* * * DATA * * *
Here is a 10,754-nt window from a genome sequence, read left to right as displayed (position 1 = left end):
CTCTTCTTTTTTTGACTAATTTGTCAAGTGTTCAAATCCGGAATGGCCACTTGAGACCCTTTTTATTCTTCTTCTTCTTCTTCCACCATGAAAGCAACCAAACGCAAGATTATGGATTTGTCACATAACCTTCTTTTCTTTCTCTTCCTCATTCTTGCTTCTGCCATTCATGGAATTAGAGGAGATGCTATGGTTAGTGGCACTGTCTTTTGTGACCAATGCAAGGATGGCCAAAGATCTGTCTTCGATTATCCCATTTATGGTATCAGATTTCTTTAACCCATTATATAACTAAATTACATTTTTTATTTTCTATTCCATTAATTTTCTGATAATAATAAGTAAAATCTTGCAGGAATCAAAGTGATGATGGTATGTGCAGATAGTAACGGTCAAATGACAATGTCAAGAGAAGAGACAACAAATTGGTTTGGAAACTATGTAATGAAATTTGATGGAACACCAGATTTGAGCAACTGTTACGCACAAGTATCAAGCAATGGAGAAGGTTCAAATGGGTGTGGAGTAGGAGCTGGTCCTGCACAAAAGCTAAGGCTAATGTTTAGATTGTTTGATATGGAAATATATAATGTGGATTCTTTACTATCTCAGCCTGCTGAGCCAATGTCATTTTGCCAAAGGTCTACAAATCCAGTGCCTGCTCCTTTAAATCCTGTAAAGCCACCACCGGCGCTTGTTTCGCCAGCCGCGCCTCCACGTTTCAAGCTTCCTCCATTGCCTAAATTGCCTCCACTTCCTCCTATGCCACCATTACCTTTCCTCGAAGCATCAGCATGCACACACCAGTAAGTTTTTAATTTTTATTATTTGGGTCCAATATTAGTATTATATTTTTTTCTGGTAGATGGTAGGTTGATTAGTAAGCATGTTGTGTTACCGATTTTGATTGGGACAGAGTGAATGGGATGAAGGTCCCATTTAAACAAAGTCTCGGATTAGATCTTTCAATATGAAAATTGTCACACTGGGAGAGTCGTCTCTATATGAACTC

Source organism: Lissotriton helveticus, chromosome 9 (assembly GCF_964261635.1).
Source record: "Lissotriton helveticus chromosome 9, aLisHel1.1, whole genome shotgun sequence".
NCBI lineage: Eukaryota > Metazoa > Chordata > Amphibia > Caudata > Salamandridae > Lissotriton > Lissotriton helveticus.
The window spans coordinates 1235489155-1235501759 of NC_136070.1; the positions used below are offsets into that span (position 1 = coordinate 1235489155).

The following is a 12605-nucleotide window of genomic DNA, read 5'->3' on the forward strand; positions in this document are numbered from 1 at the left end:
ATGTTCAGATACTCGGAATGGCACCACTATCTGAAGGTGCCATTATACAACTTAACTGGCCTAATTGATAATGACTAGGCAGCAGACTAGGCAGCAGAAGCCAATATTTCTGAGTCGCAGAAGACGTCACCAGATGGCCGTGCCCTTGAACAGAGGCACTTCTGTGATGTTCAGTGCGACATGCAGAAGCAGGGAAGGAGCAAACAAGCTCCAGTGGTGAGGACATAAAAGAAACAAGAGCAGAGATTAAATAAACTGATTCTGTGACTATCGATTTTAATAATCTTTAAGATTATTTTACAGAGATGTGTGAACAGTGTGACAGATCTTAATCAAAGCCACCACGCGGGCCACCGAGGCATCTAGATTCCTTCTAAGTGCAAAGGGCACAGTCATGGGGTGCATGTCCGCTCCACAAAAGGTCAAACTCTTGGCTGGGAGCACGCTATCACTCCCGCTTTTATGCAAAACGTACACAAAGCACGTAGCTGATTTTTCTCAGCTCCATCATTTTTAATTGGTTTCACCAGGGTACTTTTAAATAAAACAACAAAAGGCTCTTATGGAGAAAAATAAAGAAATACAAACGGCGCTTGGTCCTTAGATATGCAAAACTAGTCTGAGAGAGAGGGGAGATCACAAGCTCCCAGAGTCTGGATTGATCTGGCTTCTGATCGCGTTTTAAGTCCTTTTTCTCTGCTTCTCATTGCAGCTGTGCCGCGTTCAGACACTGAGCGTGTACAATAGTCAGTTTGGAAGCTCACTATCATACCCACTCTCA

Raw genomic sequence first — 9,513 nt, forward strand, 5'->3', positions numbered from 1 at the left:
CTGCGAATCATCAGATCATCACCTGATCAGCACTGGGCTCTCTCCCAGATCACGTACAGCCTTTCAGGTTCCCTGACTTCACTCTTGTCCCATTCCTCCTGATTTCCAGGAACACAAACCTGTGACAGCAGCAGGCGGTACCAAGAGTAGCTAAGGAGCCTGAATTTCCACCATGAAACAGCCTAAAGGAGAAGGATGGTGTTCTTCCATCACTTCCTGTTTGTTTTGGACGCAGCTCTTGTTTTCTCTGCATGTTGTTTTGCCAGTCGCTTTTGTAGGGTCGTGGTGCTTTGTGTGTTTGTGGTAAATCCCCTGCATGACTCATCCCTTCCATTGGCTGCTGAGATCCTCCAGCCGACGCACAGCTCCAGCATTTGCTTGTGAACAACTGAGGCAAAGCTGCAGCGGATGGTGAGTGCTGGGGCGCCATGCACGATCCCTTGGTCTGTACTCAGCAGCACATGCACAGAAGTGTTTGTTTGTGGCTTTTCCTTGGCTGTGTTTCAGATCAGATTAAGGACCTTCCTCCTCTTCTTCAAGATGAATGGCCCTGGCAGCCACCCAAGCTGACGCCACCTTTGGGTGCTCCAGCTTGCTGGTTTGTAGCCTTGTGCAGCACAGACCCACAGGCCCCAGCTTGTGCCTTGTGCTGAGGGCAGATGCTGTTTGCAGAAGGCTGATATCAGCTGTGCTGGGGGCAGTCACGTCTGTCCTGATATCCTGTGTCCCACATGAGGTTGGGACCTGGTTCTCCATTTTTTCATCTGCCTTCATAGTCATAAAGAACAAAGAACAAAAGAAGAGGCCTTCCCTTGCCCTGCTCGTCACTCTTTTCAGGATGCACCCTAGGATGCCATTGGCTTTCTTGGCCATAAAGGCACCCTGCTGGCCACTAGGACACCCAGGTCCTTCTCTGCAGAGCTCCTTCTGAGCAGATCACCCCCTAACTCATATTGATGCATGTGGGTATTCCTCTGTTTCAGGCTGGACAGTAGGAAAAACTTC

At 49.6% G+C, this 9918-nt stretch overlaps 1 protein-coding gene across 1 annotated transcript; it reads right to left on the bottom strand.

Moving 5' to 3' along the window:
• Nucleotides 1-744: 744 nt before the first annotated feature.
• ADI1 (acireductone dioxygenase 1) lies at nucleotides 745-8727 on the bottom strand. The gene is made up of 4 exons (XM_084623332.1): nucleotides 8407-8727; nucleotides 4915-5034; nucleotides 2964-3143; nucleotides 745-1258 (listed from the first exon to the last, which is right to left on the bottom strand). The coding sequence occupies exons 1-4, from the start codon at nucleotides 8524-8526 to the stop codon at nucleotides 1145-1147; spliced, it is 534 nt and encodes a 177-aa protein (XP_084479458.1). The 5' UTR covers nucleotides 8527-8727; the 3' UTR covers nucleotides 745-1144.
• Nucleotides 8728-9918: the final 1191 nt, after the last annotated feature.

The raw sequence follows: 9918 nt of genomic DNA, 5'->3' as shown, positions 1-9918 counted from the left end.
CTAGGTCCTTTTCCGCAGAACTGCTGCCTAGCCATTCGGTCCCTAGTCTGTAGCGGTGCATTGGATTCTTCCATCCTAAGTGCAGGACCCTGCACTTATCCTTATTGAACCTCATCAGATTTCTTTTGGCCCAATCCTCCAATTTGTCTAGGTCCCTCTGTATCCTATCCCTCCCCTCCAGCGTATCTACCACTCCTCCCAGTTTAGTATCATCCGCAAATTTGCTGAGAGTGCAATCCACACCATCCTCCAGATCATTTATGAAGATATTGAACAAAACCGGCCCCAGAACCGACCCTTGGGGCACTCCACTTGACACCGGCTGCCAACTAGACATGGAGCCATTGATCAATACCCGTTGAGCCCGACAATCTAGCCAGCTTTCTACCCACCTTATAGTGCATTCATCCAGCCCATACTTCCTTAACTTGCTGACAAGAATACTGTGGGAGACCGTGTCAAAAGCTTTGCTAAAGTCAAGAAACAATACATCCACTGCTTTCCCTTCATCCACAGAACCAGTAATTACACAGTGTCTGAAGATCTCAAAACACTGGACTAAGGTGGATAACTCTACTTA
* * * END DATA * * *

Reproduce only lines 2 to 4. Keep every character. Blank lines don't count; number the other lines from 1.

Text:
CTCTTCTTTTTTTGACTAATTTGTCAAGTGTTCAAATCCGGAATGGCCACTTGAGACCCTTTTTATTCTTCTTCTTCTTCTTCCACCATGAAAGCAACCAAACGCAAGATTATGGATTTGTCACATAACCTTCTTTTCTTTCTCTTCCTCATTCTTGCTTCTGCCATTCATGGAATTAGAGGAGATGCTATGGTTAGTGGCACTGTCTTTTGTGACCAATGCAAGGATGGCCAAAGATCTGTCTTCGATTATCCCATTTATGGTATCAGATTTCTTTAACCCATTATATAACTAAATTACATTTTTTATTTTCTATTCCATTAATTTTCTGATAATAATAAGTAAAATCTTGCAGGAATCAAAGTGATGATGGTATGTGCAGATAGTAACGGTCAAATGACAATGTCAAGAGAAGAGACAACAAATTGGTTTGGAAACTATGTAATGAAATTTGATGGAACACCAGATTTGAGCAACTGTTACGCACAAGTATCAAGCAATGGAGAAGGTTCAAATGGGTGTGGAGTAGGAGCTGGTCCTGCACAAAAGCTAAGGCTAATGTTTAGATTGTTTGATATGGAAATATATAATGTGGATTCTTTACTATCTCAGCCTGCTGAGCCAATGTCATTTTGCCAAAGGTCTACAAATCCAGTGCCTGCTCCTTTAAATCCTGTAAAGCCACCACCGGCGCTTGTTTCGCCAGCCGCGCCTCCACGTTTCAAGCTTCCTCCATTGCCTAAATTGCCTCCACTTCCTCCTATGCCACCATTACCTTTCCTCGAAGCATCAGCATGCACACACCAGTAAGTTTTTAATTTTTATTATTTGGGTCCAATATTAGTATTATATTTTTTTCTGGTAGATGGTAGGTTGATTAGTAAGCATGTTGTGTTACCGATTTTGATTGGGACAGAGTGAATGGGATGAAGGTCCCATTTAAACAAAGTCTCGGATTAGATCTTTCAATATGAAAATTGTCACACTGGGAGAGTCGTCTCTATATGAACTC

Source organism: Lissotriton helveticus, chromosome 9 (assembly GCF_964261635.1).
Source record: "Lissotriton helveticus chromosome 9, aLisHel1.1, whole genome shotgun sequence".